"New Horizons was giving back to Manchester," Rimol said. "Manchester helped us many years ago when we were a small, struggling business."
Manchester is an urban environment, and the New Horizons soup kitchen feeds between 250 and 300 people each day. Every meal includes a salad and a vegetable. Produce costs alone total over $50,000 per year, according to Charlie Sherman, executive director of New Horizons.
"Mike Marett has been a van driver for New Horizons and is very familiar with our operation," Sherman noted. "We began discussing the [donated vacant] lot and how I wanted to do something with it that would not only benefit the community, but could also involve clients of New Horizons."
As a result of that discussion, Rimol and Marett decided to donate a high tunnel system. The high tunnel provides the fresh food needed for the soup kitchen. It also enables the shelter to offer job skills training, provides fresh produce to food pantry clients, and gives shelter program participants the opportunity to raise funds by selling excess produce. The high tunnel's first crops included spinach, which was served on Thanksgiving Day to over 200 people.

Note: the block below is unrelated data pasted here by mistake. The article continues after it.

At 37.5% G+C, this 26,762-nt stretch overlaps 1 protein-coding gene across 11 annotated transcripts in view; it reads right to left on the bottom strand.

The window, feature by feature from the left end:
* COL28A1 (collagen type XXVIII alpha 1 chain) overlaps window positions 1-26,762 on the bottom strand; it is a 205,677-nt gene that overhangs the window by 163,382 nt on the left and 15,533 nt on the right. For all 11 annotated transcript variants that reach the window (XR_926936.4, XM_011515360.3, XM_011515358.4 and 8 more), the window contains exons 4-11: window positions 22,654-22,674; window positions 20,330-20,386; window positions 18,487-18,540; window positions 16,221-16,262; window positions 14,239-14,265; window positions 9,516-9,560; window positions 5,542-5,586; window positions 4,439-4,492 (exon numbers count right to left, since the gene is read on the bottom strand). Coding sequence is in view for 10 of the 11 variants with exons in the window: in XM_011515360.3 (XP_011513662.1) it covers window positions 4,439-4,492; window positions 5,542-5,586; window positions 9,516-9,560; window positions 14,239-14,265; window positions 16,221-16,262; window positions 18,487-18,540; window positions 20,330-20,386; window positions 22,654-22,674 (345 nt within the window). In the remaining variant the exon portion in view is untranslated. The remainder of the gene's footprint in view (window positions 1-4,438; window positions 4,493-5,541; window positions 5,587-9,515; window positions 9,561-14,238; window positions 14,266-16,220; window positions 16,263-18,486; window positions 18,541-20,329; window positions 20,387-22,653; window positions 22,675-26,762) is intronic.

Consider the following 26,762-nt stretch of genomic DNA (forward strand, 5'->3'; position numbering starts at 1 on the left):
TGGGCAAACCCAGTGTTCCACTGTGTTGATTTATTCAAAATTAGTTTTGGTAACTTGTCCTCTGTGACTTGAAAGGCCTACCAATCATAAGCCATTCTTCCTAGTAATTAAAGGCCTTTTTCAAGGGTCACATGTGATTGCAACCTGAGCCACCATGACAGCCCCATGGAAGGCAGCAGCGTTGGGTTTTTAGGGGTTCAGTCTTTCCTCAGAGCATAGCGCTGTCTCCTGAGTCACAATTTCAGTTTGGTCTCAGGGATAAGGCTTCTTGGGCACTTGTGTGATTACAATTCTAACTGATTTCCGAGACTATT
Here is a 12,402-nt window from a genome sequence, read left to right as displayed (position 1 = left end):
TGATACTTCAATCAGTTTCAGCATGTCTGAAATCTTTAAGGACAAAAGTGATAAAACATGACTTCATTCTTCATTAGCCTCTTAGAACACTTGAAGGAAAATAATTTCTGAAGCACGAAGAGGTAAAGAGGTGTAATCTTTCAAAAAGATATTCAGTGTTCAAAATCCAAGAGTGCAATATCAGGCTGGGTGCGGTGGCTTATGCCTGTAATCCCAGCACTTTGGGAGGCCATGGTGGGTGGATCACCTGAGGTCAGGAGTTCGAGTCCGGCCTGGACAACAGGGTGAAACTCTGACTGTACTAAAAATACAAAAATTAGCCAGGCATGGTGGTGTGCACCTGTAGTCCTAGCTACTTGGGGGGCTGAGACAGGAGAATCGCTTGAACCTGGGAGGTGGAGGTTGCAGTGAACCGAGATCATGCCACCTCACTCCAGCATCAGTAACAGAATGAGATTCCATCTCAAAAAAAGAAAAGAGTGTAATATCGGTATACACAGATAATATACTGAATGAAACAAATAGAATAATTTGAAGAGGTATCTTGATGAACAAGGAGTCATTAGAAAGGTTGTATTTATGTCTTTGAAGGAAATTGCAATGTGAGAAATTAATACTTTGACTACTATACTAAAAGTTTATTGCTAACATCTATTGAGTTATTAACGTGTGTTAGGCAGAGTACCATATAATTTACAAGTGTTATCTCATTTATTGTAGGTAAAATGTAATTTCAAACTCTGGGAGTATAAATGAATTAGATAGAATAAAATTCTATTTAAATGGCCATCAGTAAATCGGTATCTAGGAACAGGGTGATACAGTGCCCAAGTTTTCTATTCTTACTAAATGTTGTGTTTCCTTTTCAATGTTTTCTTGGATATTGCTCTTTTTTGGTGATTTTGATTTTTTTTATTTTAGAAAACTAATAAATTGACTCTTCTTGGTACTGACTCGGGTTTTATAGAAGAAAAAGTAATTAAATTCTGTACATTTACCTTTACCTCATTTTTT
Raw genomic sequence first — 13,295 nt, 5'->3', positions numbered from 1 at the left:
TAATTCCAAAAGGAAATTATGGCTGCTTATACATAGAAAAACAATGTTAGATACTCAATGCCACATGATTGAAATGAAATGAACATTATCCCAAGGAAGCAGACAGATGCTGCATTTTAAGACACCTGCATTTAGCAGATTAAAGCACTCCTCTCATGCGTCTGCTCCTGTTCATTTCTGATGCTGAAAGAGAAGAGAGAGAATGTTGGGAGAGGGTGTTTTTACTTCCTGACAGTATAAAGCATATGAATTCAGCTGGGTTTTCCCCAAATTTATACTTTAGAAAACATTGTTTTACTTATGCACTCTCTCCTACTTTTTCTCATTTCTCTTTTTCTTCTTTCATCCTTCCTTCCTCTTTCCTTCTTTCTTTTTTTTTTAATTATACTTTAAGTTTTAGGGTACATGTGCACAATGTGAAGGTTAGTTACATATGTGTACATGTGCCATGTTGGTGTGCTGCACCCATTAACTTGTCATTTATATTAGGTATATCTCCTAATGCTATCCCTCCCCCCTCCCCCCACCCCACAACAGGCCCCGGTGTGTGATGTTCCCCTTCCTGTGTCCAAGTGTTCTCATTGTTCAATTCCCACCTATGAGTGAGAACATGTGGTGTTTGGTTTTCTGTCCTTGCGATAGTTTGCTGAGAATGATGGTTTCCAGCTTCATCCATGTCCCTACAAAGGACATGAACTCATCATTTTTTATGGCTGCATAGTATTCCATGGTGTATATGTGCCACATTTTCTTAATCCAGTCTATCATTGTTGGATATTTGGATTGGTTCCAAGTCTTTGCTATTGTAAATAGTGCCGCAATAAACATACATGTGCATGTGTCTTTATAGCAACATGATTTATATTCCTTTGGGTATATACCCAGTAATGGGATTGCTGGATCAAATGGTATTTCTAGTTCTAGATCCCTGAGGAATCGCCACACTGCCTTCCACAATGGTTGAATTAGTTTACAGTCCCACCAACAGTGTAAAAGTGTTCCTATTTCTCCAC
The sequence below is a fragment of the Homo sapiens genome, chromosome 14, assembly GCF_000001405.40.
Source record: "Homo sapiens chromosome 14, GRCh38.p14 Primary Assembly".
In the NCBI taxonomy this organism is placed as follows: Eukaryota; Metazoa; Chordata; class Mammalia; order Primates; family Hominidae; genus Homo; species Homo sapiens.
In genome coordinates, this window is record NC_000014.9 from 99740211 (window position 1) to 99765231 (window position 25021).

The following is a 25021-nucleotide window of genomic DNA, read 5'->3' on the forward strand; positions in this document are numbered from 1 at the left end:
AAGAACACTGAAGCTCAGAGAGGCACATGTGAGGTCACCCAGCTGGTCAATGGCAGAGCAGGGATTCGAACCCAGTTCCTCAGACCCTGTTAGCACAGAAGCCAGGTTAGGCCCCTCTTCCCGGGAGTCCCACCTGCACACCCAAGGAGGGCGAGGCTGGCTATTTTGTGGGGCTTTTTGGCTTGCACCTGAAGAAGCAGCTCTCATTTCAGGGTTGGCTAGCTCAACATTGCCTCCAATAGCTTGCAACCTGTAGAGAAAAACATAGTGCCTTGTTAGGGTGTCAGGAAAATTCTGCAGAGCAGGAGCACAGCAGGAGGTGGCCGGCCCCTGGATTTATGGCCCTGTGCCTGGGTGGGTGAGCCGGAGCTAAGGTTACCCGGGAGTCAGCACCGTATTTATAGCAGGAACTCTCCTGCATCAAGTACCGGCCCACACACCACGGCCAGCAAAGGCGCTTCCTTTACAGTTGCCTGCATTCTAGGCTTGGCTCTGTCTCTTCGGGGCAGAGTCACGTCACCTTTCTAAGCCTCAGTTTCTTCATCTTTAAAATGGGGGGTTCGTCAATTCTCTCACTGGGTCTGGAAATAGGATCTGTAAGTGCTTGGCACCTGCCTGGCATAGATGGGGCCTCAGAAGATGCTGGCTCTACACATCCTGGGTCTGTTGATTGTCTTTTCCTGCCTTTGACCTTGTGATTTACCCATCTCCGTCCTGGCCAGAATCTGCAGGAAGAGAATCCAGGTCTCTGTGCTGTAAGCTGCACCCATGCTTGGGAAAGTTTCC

New Horizons put a vacant lot to good use with a donated high tunnel from Rimol Greenhouse Systems.
Photo courtesy of New Horizons, Manchester, N.H.
"Food is vitally important right now and in our future," Rimol said. "We need to keep pushing this, not only for our survival, but for our health and wellness."
The high tunnel has breathed new life into New Horizons' charitable work, opening up many new opportunities and encouraging enthusiastic response from volunteers and program participants. Volunteer Master Gardener Emily Sandblade has organized a group of over a dozen volunteers, determined to grow as much healthy produce as possible for the soup kitchen. Snow peas, beans, kale, red onions, spinach and other cold-weather crops are already growing. Herbs are definitely planned, as are small beds that will be located underneath the main growing area for crops that can handle some shade.